Just wow. This leg of the trip surprised and amazed us.
Our venture to southern Idaho opened up amazing worlds to us — of wildflowers blooming in lava fields, of hiking to the top of a volcano, to climbing over rocks once covered but revealed through erosion, of witnessing the fossilized remains of an ancient horse, of emigrant trails through harsh lands that made us pause to think — but mostly of the power and breadth of volcanoes and eruptive fissure systems — and how much of Idaho, Oregon, and Washington have been shaped by ancient volcanoes, glaciers, and giant floods!
We started at Craters of the Moon National Monument and Preserve, and while we would love to admit we planned it this way, we did not… but we arrived at the perfect time to witness a plethora of blooming wildflowers, including Monkeyflower, Buckwheat, Bitterroot, Gland Cinquefoil, Indian Paintbrush, and more. In fact, it was amazing to discover that this land that is entirely covered in all sorts of lava supports more than 700 different types of plants. The peak for these blooms is mid-June — before temperatures hit the triple digits later in the summer.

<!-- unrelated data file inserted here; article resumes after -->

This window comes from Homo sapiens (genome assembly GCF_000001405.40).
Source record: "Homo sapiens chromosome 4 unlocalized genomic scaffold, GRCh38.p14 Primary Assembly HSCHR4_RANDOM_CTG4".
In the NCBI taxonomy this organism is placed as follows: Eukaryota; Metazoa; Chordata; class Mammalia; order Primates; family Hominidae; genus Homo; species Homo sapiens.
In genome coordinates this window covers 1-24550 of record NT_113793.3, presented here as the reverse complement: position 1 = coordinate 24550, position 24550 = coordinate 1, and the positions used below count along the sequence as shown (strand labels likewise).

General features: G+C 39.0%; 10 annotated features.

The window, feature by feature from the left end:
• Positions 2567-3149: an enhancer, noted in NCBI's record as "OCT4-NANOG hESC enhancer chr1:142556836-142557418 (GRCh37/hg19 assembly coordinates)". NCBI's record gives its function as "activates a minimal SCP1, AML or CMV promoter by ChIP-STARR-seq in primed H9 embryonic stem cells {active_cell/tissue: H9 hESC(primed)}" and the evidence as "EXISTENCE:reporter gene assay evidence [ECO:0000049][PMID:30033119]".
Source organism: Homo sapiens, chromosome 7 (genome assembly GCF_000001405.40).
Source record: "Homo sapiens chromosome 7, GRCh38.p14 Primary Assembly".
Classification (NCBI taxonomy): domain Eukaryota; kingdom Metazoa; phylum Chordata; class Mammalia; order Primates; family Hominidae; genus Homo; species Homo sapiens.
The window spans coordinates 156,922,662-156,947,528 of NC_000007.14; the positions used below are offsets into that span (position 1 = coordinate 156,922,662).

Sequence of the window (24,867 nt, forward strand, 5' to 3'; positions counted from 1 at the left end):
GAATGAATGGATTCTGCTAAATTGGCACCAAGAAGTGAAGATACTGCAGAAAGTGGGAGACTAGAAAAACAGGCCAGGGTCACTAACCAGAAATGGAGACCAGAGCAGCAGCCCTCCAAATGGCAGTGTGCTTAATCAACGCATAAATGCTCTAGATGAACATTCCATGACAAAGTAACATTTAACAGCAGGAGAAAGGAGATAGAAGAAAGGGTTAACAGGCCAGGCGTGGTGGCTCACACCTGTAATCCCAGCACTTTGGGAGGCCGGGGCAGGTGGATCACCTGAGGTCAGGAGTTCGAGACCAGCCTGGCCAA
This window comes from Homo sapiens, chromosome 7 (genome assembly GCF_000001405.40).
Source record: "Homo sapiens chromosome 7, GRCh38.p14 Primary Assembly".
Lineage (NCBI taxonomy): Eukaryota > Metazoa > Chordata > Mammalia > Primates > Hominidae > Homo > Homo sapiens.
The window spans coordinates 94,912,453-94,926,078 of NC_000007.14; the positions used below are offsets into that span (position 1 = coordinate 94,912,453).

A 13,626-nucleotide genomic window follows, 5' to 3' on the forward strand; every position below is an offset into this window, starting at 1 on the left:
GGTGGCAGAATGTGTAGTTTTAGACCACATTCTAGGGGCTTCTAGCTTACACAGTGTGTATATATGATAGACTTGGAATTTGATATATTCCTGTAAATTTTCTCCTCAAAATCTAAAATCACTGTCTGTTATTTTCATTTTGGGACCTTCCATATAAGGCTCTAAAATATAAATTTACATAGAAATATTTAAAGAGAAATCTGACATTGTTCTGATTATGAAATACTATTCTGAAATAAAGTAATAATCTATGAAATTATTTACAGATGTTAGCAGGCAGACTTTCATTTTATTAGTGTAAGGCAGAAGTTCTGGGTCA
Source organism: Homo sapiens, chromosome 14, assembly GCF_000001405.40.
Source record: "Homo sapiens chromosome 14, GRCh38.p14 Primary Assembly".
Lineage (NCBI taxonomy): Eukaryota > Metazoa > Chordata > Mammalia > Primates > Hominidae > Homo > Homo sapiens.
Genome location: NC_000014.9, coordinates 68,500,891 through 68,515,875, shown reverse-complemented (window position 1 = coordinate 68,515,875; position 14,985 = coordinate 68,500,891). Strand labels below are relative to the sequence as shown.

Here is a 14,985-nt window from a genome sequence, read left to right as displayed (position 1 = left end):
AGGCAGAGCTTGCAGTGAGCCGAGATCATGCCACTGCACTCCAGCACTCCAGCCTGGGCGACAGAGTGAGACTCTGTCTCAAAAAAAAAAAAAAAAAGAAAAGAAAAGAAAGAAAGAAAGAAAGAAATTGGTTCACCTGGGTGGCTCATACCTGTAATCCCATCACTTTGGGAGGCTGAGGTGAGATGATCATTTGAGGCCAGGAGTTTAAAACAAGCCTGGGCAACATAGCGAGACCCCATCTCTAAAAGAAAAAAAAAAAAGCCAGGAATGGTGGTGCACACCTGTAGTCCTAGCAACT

The surface of the Craters of the Moon — its vast lava fields — was caused not from one volcano, but from a series of deep fissures that cross the Snake River Plain… known collectively as the Great Rift. The most recent eruption was only 2,000 years ago — and scientists believe that future volcanic activity is very likely. The park contains more than 60 lava flows, 25 cinder cones, and 8 eruptive fissure systems.
So much to see and do at this national monument, from seeing (and climbing) spatter cones and cinder cones, to exploring lava tube caves, to observing lava with tree bark shapes (from when the lava flowed right over the trees, encasing them). You can observe much of the park via a beautifully-paved motor route, but if you can, you must stop a many of the places along the way for hikes of various length and altitude to truly experience this park, described by geologist Harold T. Stearns as “the surface of the moon as seen through a telescope.”
In just one day we were able to climb up to the top of the Inferno Cone, peer into the Spatter Cones (one with snow still at the bottom), stroll the Devils Orchard Nature Trail, and hike the Tree Mold Trail. It was an amazing day of adventure!